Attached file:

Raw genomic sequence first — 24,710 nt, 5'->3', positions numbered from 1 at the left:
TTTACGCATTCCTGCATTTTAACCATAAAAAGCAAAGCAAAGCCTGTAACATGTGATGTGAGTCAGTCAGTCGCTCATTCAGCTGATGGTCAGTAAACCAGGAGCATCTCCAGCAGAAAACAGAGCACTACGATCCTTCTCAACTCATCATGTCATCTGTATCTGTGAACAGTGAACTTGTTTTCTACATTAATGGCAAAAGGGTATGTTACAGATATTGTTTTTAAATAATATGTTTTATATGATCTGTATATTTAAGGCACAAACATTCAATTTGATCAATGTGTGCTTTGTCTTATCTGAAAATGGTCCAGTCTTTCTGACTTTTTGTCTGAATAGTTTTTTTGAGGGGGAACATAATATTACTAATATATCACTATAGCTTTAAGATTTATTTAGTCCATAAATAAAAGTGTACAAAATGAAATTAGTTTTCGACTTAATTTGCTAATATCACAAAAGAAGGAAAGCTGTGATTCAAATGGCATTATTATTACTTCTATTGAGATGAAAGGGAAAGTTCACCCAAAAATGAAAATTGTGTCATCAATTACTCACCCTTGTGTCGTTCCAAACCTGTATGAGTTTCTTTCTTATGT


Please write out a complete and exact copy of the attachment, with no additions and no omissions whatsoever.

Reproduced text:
Raw genomic sequence first — 24,710 nt, 5'->3', positions numbered from 1 at the left:
TTTACGCATTCCTGCATTTTAACCATAAAAAGCAAAGCAAAGCCTGTAACATGTGATGTGAGTCAGTCAGTCGCTCATTCAGCTGATGGTCAGTAAACCAGGAGCATCTCCAGCAGAAAACAGAGCACTACGATCCTTCTCAACTCATCATGTCATCTGTATCTGTGAACAGTGAACTTGTTTTCTACATTAATGGCAAAAGGGTATGTTACAGATATTGTTTTTAAATAATATGTTTTATATGATCTGTATATTTAAGGCACAAACATTCAATTTGATCAATGTGTGCTTTGTCTTATCTGAAAATGGTCCAGTCTTTCTGACTTTTTGTCTGAATAGTTTTTTTGAGGGGGAACATAATATTACTAATATATCACTATAGCTTTAAGATTTATTTAGTCCATAAATAAAAGTGTACAAAATGAAATTAGTTTTCGACTTAATTTGCTAATATCACAAAAGAAGGAAAGCTGTGATTCAAATGGCATTATTATTACTTCTATTGAGATGAAAGGGAAAGTTCACCCAAAAATGAAAATTGTGTCATCAATTACTCACCCTTGTGTCGTTCCAAACCTGTATGAGTTTCTTTCTTATGT